by Lasserre Bradley, Jr.
“Behold, a virgin shall be with child, and shall bring forth a son, and they shall call his name Emmanuel, which being interpreted is, God with us.” (Matthew 1:23).
What a remarkable thing, a virgin shall give birth to a son. The promised event had been long anticipated. The prophet Isaiah had declared that day was coming and now Matthew writes it has come. What questions must have raced through people’s minds over the years as this prophecy was considered. When the angel brought the news to Mary, who was the chosen virgin, she at first was troubled. Her husband Joseph was initially puzzled and somewhat dismayed by the event. But it really is happening. The angel told Mary the Holy Ghost would come upon her and the power of the Highest would overshadow her and “that holy thing which shall be born of thee shall be called the Son of God.”
Think of it! Not only is this event amazing because a virgin is giving birth to a Son, but His name is Emmanuel, which means God with us. Most of us have heard this story from earliest childhood. We rejoice to read the details as spelled out in the biblical account and we embrace without reservation the doctrine of the virgin birth. But when we focus on what it meant for God to become a man; we soon realize our inability to fully grasp it.
The God-man, Jesus Christ, came to live on this earth. He was the creator of the world and then He came here and walked on the world He made. He was God but He also was a real man. He worked and He rested. He interacted with family, friends and enemies. He spoke firm words of rebuke and also gracious words of forgiveness. In fact, it was said that no man ever spoke like this man.
He was a man, but He was also God. He fed multitudes; He calmed the raging sea. He healed, He delivered and even raised the dead. He died but death could not conqueror Him—He arose the mighty victor. Many will acknowledge that He was a great teacher and a good example but deny His deity. However, if He had not been God it would have been impossible for Him to put away sin and gain victory over death.
I talked one day with a Muslim who was very willing to say some good things about Jesus. He said He was a great prophet, and an outstanding man but He was not divine. In fact, although this man was very well acquainted with the New Testament, he denied that Jesus even claimed to be God. But it is evident that the Jews clearly understood His claim. “Therefore, the Jews sought the more to kill him, because he not only had broken the sabbath, but said also that God was his Father, making himself equal with God.” (John 5:18).
It is difficult to understand how some will say Jesus was a great teacher and then deny what He taught. If Jesus was not God, then He was a deceiver and He certainly was not a good example. The very foundation of Christianity crumbles if the virgin birth is not a fact. The incarnation of Jesus Christ is at the heart of the gospel message. The good news is not a call for self improvement by following the instructions of a great teacher, but a message of hope that the Savior Who was both God and man accomplished something by His substitutionary death that no mortal man could ever have accomplished.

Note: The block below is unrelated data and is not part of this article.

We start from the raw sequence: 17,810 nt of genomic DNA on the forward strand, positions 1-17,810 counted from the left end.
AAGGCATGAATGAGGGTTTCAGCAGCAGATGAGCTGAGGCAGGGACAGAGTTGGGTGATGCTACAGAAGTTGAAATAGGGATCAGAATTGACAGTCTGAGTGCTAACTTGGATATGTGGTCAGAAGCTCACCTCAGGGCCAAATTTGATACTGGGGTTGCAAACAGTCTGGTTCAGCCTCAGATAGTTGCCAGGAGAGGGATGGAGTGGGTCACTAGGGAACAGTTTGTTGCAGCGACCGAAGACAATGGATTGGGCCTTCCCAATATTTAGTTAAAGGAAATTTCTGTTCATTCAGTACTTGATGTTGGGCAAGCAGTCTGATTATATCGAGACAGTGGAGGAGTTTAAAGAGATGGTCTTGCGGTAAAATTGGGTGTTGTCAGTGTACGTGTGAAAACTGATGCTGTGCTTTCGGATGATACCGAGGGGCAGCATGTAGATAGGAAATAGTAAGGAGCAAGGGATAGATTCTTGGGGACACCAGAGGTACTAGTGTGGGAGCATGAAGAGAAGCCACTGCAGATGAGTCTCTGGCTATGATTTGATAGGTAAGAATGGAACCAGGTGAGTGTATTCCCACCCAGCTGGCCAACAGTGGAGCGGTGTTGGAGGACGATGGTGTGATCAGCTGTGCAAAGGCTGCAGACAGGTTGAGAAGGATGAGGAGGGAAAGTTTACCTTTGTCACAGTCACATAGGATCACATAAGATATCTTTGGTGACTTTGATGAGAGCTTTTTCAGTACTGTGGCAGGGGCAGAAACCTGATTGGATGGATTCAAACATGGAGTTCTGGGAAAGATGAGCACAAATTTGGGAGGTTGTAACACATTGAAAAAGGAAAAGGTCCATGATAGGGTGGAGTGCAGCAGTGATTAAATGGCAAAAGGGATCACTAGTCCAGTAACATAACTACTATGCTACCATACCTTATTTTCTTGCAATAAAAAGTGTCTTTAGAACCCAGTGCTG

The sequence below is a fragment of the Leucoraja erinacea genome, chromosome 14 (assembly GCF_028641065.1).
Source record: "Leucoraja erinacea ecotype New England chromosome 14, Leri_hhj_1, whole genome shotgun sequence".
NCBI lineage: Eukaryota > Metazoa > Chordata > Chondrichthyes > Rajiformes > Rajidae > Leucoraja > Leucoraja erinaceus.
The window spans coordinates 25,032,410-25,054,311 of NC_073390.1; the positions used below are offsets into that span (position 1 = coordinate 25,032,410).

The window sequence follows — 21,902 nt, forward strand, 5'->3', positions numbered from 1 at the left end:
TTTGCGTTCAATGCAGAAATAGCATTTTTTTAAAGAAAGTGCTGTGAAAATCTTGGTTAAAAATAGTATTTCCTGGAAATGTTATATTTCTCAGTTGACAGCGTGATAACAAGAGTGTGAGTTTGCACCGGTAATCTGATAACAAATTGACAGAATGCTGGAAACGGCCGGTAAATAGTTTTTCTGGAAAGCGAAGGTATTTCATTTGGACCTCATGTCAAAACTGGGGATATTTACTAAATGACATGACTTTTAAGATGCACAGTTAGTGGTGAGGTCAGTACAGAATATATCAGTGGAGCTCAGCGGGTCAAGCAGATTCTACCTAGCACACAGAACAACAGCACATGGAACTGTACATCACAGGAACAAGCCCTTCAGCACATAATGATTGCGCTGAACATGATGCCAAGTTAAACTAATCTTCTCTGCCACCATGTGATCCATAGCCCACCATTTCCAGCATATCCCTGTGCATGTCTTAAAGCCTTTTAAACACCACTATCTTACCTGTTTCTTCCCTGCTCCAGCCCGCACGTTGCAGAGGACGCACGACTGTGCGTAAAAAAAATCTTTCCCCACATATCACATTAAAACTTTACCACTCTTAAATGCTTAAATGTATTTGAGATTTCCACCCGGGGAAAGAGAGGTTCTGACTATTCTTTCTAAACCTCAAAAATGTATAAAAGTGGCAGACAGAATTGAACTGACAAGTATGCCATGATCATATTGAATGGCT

When the Apostle Paul writes of the coming of Jesus Christ into the world he says, “But when the fullness of the time was come, God sent forth his Son, made of a woman, made under the law, To redeem them that were under the law, that we might receive the adoption of sons.” (Galatians 4:4-5). There is no mention of a human father but rather of God sending His Son. He was born of a woman because He was human but not of an earthly father because he would then have had a sinful nature and could not have been the Savior.
The importance of the virgin birth cannot be overemphasized. “Hereby know ye the Spirit of God: Every spirit that confesseth that Jesus Christ is come in the flesh is of God: And every spirit that confesseth not that Jesus Christ is come in the flesh is not of God: and this is that spirit of antichrist, whereof ye have heard that it should come; and even now already is it in the world.” (I John 4:2-3).
When the truth of His deity and His perfect humanity is embraced it brings hope and comfort to one who knows himself to be a sinner.
“Till God in human flesh I see,
My thoughts no comfort find;
The holy, just, and sacred Three
Are terrors to my mind.
“But if Immanuel’s face appears,
My hope, my joy begins;
His grace removes my slavish fears,
His blood removes my sins.”
This twenty-third verse of Matthew chapter one begins with the word “Behold.” It indicates that something special, something wonderful is to be announced. And indeed, it was something wonderful. God was coming to the earth. God was becoming a man. The God-man was coming to redeem fallen sinners. He came at the appointed time. The angel said, I bring you good tidings, a Savior is born, which is Christ the Lord and the angelic host sang, “Glory to God in the highest, and on earth peace, good will toward men.” Let us rejoice that a virgin did bring forth a Son. His name is Emmanuel because He is “God with us.” His name is Christ because He is the anointed one. His name is Jesus because He came to save His people from their sins and he that believes in Him has eternal life.
© Baptist Bible Hour
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